Jim’s parents and many other Britons attempt to escape when Shanghai is invaded, but Jim is separated from his them in the chaos. Spielberg had dealt with children in frightening situations before, but here Jim is in the middle of a war zone, alone. When Jim returns home, he finds the servants are taking what they can find of his parents’ possessions. Jim confronts one he disrespected earlier. She slaps him, giving him a well-deserved come-uppance and a wake-up call: this is no longer your home.

Jim survives alone before meeting an American rogue named Basie (John Malkovich), who first tries to sell Jim into slavery before finding use for him. Jim and Basie wind up in an internment camp along with other Americans and Britons.

Empire of the Sun is one of Spielberg’s darkest films. The relationship between Jim and Basie is comparable to that of Fagin to the children of Oliver Twist: one of continuous exploitation. Jim uses skills learned from Basie to survive while Basie uses Jim to gain advantage over others. The internment camp is disease-ridden and dirty, and that’s the safe place to be. A sequence in which Jim struggles to find a way into the camp is particularly frightening. What makes the film such a harrowing experience is that it is the first Spielberg film to deal with the end of childhood innocence rather than celebrate it. The child survivors of Schindler’s List, Private James Ryan of Saving Private Ryan, and David of A.I. all branch off from the need of Jim’s childhood to end for him to survive a traumatic experience.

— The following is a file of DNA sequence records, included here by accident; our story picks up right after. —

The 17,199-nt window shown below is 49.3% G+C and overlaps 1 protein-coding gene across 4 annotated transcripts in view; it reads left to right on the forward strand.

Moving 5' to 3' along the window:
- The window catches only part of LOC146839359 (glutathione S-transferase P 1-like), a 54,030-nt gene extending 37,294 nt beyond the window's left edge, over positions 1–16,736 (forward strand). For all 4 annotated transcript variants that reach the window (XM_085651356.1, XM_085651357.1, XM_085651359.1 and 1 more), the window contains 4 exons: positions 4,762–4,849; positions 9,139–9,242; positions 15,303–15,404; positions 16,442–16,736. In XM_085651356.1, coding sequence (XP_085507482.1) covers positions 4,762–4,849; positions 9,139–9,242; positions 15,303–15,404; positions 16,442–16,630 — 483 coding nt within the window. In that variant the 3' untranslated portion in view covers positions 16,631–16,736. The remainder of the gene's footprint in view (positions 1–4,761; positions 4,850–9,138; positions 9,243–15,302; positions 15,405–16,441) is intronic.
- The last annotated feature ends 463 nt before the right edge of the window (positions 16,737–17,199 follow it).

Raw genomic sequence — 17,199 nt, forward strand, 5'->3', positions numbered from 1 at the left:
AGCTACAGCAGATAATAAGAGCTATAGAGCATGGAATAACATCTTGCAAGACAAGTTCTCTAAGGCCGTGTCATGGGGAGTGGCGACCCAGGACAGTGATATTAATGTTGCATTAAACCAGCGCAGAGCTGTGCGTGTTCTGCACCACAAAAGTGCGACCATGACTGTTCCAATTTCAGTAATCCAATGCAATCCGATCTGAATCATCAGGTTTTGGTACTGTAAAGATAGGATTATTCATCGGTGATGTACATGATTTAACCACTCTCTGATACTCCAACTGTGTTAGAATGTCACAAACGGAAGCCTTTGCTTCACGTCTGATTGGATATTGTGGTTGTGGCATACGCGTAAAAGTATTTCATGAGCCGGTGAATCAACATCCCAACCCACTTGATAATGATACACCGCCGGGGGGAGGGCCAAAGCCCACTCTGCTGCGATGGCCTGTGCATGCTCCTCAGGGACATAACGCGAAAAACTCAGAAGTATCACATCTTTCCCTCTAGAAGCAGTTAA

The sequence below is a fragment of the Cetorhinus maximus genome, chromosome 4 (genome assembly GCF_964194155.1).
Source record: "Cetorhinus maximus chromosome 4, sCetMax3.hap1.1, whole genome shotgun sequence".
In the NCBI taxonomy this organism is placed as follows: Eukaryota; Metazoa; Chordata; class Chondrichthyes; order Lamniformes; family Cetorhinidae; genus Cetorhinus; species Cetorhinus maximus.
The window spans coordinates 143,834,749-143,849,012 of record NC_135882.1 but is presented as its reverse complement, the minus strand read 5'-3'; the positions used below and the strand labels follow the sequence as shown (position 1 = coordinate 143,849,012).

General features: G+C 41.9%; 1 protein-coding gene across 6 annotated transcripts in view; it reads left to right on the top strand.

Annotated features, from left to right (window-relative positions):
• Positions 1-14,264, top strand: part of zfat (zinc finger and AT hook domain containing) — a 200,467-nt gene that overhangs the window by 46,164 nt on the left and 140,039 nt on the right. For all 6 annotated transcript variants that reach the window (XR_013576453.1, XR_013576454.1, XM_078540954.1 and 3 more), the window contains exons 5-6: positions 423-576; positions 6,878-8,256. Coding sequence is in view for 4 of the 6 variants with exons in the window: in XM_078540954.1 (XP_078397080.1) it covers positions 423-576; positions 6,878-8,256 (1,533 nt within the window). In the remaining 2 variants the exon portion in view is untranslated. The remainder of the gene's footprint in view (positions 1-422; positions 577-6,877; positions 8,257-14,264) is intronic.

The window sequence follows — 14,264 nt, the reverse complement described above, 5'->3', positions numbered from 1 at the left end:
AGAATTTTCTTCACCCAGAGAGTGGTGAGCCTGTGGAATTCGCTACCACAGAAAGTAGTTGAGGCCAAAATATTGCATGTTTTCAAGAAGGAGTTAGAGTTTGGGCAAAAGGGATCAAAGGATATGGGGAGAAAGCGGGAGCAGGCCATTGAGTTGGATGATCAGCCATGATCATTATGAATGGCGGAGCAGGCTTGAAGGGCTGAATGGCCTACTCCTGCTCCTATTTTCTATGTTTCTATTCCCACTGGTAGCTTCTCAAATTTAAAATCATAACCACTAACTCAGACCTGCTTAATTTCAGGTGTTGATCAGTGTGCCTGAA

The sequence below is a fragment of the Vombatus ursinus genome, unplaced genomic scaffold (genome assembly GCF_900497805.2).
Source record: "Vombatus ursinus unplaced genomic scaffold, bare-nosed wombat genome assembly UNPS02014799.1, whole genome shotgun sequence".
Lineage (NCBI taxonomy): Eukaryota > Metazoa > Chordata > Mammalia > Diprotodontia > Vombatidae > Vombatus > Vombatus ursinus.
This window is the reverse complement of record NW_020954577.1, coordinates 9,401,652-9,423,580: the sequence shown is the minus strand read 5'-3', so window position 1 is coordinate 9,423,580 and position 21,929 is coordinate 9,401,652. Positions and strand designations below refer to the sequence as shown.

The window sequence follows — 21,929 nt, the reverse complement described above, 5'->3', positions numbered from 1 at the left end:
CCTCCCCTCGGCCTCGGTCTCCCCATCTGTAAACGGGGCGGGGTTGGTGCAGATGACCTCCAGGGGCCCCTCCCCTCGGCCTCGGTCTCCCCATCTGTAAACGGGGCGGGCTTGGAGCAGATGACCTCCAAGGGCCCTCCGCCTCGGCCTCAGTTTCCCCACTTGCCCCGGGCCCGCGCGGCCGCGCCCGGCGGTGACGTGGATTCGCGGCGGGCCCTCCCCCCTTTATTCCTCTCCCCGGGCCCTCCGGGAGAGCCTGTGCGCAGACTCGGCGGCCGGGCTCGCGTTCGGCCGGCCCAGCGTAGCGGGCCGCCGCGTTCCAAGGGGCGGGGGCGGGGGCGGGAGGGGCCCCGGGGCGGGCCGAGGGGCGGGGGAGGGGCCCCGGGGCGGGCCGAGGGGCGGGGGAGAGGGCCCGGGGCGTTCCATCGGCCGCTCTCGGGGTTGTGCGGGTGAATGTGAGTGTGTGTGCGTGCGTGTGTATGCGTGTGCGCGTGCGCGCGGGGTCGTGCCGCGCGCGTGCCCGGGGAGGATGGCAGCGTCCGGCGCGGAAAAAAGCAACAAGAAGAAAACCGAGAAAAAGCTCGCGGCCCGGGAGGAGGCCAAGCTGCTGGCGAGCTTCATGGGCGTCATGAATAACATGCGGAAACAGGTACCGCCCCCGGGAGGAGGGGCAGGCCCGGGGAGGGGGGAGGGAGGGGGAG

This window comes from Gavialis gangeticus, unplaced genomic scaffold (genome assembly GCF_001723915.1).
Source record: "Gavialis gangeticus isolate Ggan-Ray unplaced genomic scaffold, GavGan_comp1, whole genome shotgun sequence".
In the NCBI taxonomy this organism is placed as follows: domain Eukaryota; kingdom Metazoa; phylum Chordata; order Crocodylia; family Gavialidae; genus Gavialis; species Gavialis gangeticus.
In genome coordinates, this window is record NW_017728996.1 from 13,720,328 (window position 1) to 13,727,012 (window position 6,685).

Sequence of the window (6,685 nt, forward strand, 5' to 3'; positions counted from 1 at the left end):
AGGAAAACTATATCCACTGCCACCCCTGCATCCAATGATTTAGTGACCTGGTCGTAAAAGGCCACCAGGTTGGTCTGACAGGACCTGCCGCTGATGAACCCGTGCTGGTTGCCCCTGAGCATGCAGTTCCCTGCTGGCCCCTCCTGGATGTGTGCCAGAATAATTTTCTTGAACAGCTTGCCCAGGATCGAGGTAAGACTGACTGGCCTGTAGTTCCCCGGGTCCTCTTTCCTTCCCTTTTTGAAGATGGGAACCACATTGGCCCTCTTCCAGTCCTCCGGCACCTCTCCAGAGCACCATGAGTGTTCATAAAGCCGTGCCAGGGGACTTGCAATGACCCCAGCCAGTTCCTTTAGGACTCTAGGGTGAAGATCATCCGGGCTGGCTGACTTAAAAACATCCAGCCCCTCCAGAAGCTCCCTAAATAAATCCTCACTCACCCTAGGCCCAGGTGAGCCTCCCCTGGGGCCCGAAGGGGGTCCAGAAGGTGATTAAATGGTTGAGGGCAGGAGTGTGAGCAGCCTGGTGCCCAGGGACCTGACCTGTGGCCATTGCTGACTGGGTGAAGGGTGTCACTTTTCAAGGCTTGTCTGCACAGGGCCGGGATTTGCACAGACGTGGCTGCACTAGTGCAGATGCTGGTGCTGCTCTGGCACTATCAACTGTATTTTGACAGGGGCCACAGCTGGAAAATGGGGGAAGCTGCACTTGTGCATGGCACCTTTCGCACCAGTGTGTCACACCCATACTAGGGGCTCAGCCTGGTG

Yet for all of its horrors and all of its sadness, Empire of the Sun is full of lovely, lyrical sequences. Spielberg has always been a masterful visual storyteller, and early on he uses the servants’ involuntary waving to Jim’s family as a way to show the inequality of Shanghai and the dynamic of the world. Jim’s fascination with airplanes is framed with such wonder and awe that some gorgeous images at the end of the first act only heighten the impact of Jim’s fall from grace. John Williams’ score, one of his finest, is full of achingly beautiful moments, sadness and joy. Perhaps one of the greatest touches in the film, though, is the use of the Welsh lullaby “Suo Gan”, first as an introduction, then as a salute, and finally as a source of catharsis. Jim has seen horrible things, but he has survived, and now, through love, he can heal.